Guest Judge, Lord Forrester of Governor’s Bay, had this to say about the creation:

Sponge light, delicious and fluffy. A fresh fruit burst, with a bit of freeze from the jelly. An interesting twist on the usually dull Lamington – very nice.

Other comments from the assembled tasters included “I like the lightness, especially given that we’re eating so many cakes,” and, “Yum! Very inventive.” The chef added, “And it wasn’t still frozen, it would be perfect!” to which the reply was heard, “But there’s nothing worse than runny jelly.” ‘Nuff said.

Vote for Kat’s giant Lamington trifles in the 2010 Cake-Off Round 2 Poll.

Published in: on December 14, 2010 at 19:45  Leave a Comment  

Tres Leches

With unprecendented lateness, here follows a cake from late August that somehow slipped under blogging radar. In fairness, the editor was approximately 10 151 nautical miles away in the northern hemisphere, and had no idea quite how many delicious cakes were being served up every week. Anyway, the internet catches up with us all in the end, so here is Anna Mae’s cake report in all its glory, to bring back fond memories for those Cake Clubbers who had the pleasure of tasting it.

Tres Leches Cake (Spanish for “Three milks” Cake)
(Sorry much of it is in USA measurements)

For the cake:
Vegetable oil
6 3/4 ounces cake flour, plus extra for pan
1 teaspoon baking powder
1/2 teaspoon kosher salt
4 ounces unsalted butter, room temperature
8 ounces sugar
5 whole eggs
1 1/2 teaspoons vanilla extract

For the glaze:
1 (12-ounce) can evaporated milk
1 (14-ounce) can sweetened condensed milk

1 cup half-and-half

For the topping:
2 cups heavy cream
8 ounces sugar
1 teaspoon vanilla extract

Preheat the oven to 180 degrees C. Lightly oil and flour a 13 by 9-inch metal pan and set aside.
Whisk together the cake flour, baking powder and salt in a medium mixing bowl and set aside.
Place the butter into the bowl of a stand mixer. Using the paddle attachment, beat on medium speed until fluffy, approximately 1 minute. Decrease the speed to low and with the mixer still running, gradually add the sugar over 1 minute. Stop to scrape down the sides of the bowl, if necessary. Add the eggs, 1 at a time, and mix to thoroughly combine.
Add the vanilla extract and mix to combine. Add the flour mixture to the batter in 3 batches and mix just until combined. Transfer the batter to the prepared pan and spread evenly. This will appear to be a very small amount of batter. Bake on the middle rack of the oven for 20 to 25 minutes or until the cake is lightly golden and reaches an internal temperature of 93 degrees C.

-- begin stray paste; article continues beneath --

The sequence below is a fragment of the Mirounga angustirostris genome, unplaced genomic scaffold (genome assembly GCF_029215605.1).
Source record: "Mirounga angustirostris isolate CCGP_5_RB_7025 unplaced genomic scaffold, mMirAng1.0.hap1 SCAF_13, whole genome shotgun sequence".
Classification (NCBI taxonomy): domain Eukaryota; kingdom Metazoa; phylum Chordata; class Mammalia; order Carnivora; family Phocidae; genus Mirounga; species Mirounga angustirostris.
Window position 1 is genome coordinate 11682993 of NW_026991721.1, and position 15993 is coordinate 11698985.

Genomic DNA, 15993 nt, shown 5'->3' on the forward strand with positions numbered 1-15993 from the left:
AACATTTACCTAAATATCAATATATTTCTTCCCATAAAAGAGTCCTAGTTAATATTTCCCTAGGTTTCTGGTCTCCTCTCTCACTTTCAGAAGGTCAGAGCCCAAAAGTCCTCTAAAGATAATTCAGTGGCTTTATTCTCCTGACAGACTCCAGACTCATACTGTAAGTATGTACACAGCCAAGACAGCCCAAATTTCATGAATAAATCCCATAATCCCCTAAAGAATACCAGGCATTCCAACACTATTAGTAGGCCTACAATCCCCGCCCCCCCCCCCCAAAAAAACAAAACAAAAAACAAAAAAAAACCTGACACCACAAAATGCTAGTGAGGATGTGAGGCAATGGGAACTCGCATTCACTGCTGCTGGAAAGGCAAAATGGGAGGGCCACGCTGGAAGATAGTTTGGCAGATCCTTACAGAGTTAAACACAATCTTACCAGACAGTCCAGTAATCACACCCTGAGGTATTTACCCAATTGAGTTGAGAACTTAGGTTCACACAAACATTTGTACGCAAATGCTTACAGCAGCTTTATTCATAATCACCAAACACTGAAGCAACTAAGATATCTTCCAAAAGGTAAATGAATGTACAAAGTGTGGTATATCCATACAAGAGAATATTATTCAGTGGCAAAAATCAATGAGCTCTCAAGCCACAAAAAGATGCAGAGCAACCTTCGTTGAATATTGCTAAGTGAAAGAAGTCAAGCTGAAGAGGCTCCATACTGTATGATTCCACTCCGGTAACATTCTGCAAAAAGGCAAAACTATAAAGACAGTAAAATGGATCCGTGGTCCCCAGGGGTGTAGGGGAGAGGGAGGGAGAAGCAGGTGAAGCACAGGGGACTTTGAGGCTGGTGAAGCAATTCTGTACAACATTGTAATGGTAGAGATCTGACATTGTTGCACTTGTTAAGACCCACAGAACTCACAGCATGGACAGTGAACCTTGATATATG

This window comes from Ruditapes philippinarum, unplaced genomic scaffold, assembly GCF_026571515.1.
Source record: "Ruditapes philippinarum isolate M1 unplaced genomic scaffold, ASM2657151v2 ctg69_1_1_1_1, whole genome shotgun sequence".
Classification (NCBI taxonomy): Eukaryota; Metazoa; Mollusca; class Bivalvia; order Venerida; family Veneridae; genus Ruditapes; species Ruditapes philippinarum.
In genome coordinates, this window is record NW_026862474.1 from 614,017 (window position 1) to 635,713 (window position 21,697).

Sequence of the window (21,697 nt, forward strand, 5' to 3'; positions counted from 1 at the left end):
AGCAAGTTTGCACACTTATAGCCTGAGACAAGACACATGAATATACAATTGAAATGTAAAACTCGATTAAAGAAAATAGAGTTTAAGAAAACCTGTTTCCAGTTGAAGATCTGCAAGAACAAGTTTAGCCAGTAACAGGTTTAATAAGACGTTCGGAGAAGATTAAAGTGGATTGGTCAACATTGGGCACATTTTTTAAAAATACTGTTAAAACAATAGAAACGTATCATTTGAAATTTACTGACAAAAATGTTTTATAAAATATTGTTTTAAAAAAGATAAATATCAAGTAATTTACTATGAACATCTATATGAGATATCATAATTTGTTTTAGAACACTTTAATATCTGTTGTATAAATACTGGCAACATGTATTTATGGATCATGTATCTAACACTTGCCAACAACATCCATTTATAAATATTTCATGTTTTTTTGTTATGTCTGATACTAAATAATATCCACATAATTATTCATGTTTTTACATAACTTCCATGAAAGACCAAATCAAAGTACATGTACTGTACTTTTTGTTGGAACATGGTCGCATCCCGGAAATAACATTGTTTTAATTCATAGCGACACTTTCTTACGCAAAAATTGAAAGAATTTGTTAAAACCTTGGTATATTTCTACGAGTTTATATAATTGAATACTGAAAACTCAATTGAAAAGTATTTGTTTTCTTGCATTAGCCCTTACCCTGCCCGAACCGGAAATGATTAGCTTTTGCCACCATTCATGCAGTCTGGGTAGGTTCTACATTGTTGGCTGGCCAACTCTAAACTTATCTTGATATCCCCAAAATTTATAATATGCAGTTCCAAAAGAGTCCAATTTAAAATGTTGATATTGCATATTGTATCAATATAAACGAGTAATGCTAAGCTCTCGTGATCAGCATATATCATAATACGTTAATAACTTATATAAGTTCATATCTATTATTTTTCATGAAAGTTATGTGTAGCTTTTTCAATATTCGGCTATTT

Remove the cake pan to a cooling rack and allow to cool for 30 minutes. Poke the top of the cake all over with a skewer or fork. Allow the cake to cool completely and then prepare the glaze.

For the glaze:
Whisk together the evaporated milk, sweetened condensed milk and the half-and-half in a 1-quart measuring cup. Once combined, pour the glaze over the cake. Refrigerate the cake overnight.

Place the heavy cream, sugar and vanilla into the bowl of a stand mixer. Using the whisk attachment, whisk together on low until stiff peaks are formed. Change to medium speed and whisk until thick. Spread the topping over the cake and allow to chill in the refrigerator until ready to serve.

Published in: on November 21, 2010 at 21:31  Leave a Comment  

White chocolate carousel cake

Last week’s cake was a spectacular effort from Nina, which looked amazing and tasted even better. It should be noted that every cake clubber in the room not only demolished every last crumb, but also seriously considered (and some cases did) lick the plates clean, leading us to crown this cake a Great Success. Nina’s report follows, and earns a special award for most useful and interesting information volunteered along with ingredients and mixing instructions.

This cake comes from Canadian living’s best chocolate, the only book Nina brought with her to New Zealand. She couldn’t resist the temptation of fresh strawberries, even though they might be considered healthy. The rest of the cake surely lives up to the standards of cake club, and just to be sure she added some extra cream.